After four entries in the Successfully Learning Mathematics WiiWare series, Tivola is now turning its attentions to studying English, and this time Freddy the Vampire flies – at night, of course – over to DSiWare instead. It’s time to start a new class, but will this help young gamers learn their ABCs?
Successfully Learning English: Year 2 follows the same basic principle as its WiiWare brethren. A number of exercises need to be completed by the pupil to gain the reward of some relaxing time with a bonus game. The concept of rewarding study with play-time is a good one, ensuring that children earn the right to access the fun on offer. It’s simple but effective.
The exercises themselves, as suggested by the title, target young children who are still learning the English language. Ten different themes are available to play through, each consisting of two sets of exercises with around thirty questions each. If an enthusiastic student completes every exercise they will answer in excess of six hundred questions. They are simple, quick queries, but that’s still quite a lot of content.
The themes available include subject matter divided into categories like "At School" and "Animals". The questions follow the same pattern in each exercise; a voice asks the student to identify an object, such as a rabbit, and once the correct picture is selected on the touch screen the student can move on. Questions also involve identifying the odd one out in five pictures, as well as colouring objects a specific hue. Although the same question types are used repeatedly, they encourage deductive skills as well as learning the language.
There is only one exercise where we feel the challenge is unfair on young learners, and that's the "At School" category. The book, folder and pencil case images all look very similar, meaning that even if you know the answer it’s difficult to get it right first time. Generally the pictures are clear enough to give the right answer, however. Hopefully Tivola will avoid instances like this will in follow-up titles.
In terms of challenge, this title finds a good balance. If the student's first three attempts are wrong, Freddy, on the top screen, will shake his head and show the answer. It’s a simple way for children to effectively learn the correct words for objects. The lack of a hint mechanism may bother some, but short of saying "furry animal with floppy ears," the system as it stands will indeed help young ones build their vocabularies. Like previous entries in the series, this awards up to three stars at the end of each exercise, also giving those who have done well more time in the bonus game – achieving thirty stars across all themes and exercises allows unlimited time here. It’s good incentive for the student to play through every theme and to achieve good scores.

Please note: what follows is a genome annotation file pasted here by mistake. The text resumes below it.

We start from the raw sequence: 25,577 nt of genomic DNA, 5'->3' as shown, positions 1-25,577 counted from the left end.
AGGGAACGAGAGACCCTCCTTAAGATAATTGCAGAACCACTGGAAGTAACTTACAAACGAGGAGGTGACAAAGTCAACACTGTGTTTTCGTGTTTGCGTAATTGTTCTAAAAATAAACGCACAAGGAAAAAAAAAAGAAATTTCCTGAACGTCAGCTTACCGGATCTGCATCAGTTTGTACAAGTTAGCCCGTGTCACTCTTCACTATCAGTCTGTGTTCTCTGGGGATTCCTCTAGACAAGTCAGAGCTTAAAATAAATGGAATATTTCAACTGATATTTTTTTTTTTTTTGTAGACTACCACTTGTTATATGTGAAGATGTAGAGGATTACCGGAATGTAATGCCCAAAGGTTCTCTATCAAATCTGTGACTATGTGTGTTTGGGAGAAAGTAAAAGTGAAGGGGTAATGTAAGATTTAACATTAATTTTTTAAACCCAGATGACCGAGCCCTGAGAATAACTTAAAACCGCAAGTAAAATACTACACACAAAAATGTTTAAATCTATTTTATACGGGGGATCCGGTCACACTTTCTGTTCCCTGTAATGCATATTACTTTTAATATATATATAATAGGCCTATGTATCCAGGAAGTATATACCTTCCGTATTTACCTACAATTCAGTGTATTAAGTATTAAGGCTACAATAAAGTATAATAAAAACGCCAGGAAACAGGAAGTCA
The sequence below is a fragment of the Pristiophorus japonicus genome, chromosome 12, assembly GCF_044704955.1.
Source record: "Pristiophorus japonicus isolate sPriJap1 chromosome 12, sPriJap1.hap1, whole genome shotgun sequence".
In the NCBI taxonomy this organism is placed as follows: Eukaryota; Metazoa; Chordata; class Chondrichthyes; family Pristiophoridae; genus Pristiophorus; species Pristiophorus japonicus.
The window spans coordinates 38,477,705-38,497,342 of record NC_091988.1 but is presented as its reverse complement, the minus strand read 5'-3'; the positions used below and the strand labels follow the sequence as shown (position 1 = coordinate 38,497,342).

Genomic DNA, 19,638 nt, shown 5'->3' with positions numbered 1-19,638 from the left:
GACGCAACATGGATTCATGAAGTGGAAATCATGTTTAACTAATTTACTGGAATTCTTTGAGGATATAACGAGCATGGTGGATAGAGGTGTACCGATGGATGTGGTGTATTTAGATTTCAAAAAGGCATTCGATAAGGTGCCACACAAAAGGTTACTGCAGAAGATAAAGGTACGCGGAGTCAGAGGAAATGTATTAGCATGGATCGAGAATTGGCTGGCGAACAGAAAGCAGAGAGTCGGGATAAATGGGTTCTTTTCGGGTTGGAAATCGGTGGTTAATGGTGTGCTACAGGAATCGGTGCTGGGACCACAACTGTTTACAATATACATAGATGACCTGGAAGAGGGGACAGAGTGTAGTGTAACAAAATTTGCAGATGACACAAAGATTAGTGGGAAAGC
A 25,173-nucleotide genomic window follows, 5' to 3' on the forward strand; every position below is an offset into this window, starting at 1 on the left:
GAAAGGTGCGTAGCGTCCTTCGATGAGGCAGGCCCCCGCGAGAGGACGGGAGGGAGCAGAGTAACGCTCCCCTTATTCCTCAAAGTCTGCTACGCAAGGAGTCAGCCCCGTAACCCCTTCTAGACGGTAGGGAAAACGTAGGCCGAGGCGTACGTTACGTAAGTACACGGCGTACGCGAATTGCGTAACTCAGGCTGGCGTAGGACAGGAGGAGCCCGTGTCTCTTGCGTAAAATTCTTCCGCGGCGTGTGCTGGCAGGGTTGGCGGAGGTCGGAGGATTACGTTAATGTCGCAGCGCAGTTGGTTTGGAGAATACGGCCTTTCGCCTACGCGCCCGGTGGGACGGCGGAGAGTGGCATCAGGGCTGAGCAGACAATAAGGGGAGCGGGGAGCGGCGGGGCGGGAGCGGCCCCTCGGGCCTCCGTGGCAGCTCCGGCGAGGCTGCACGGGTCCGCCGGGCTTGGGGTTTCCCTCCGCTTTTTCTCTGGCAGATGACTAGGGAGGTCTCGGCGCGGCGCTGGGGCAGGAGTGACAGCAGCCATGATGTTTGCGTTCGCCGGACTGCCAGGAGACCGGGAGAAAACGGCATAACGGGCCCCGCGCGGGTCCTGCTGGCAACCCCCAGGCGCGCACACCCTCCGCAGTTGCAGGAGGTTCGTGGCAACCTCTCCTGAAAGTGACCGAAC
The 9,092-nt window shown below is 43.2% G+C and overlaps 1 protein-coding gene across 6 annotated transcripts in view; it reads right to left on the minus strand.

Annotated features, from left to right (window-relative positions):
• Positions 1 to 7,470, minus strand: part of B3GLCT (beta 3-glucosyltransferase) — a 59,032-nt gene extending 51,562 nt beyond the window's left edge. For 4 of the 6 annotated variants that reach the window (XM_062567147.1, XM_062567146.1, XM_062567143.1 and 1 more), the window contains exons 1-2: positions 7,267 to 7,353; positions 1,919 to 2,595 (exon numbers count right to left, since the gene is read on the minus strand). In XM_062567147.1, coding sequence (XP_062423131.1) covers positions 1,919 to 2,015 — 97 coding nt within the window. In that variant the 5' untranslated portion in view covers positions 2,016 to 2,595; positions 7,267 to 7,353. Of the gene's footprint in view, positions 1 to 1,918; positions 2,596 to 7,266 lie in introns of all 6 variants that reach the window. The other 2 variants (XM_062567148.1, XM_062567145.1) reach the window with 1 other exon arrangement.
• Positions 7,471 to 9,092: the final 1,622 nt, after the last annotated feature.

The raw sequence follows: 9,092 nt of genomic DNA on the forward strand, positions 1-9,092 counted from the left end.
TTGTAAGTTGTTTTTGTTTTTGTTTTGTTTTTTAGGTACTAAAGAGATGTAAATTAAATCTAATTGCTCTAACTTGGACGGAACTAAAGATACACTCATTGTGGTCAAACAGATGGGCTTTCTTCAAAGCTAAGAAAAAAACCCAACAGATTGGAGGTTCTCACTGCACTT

There is only one bonus game, which is a letdown. Perhaps more disappointing is that it isn’t even a creative and fun way to continue learning. It is a clone of Snake – owners of some of the earliest mobile phones will recognise this immediately. You navigate the reptile around the screen to pick up, in this case, bags of fish and chips; each bag makes the snake longer, and you need to avoid hitting any walls or your own body. We don’t know why a snake would eat fish and chips, but that makes about as much sense as this choice of game. The main problem is that it controls far too stiffly to remain fun for long, and the experience is exacerbated by its overly simple execution and annoying background music. It seems out of place, gets old quick and is poorly executed.
Visually, the collection of simple images is for the most part well-drawn, though the overall presentation is bland and unexciting. We’ve highlighted the issue with some of the "school" pictures, but these are a minor blip. In terms of sound, the learner is treated to the patient voice of a female teacher during the exercises, the recordings generally clear and easy to understand. The voice does, however, make old Freddy the Vampire nothing but a picture in the top screen, rather than an actual educational aid. He plays no substantial role and you never hear him speak, which is a shame considering that a few messages of support from everyone’s favourite undead educator may have gone down well with young children. In our opinion, it’s an unfortunate oversight.
Successfully Learning English: Year 2, achieves its objective of teaching very young pupils the basics of the English language. It’s all simple and easy to follow, with lessons that teach vocabulary words as well as some skills in deduction. Unfortunately, the presentation is bland and the reward for doing well is a sloppily executed Snake mini-game. It may educate young learners but it'll likely fail to hold their attention.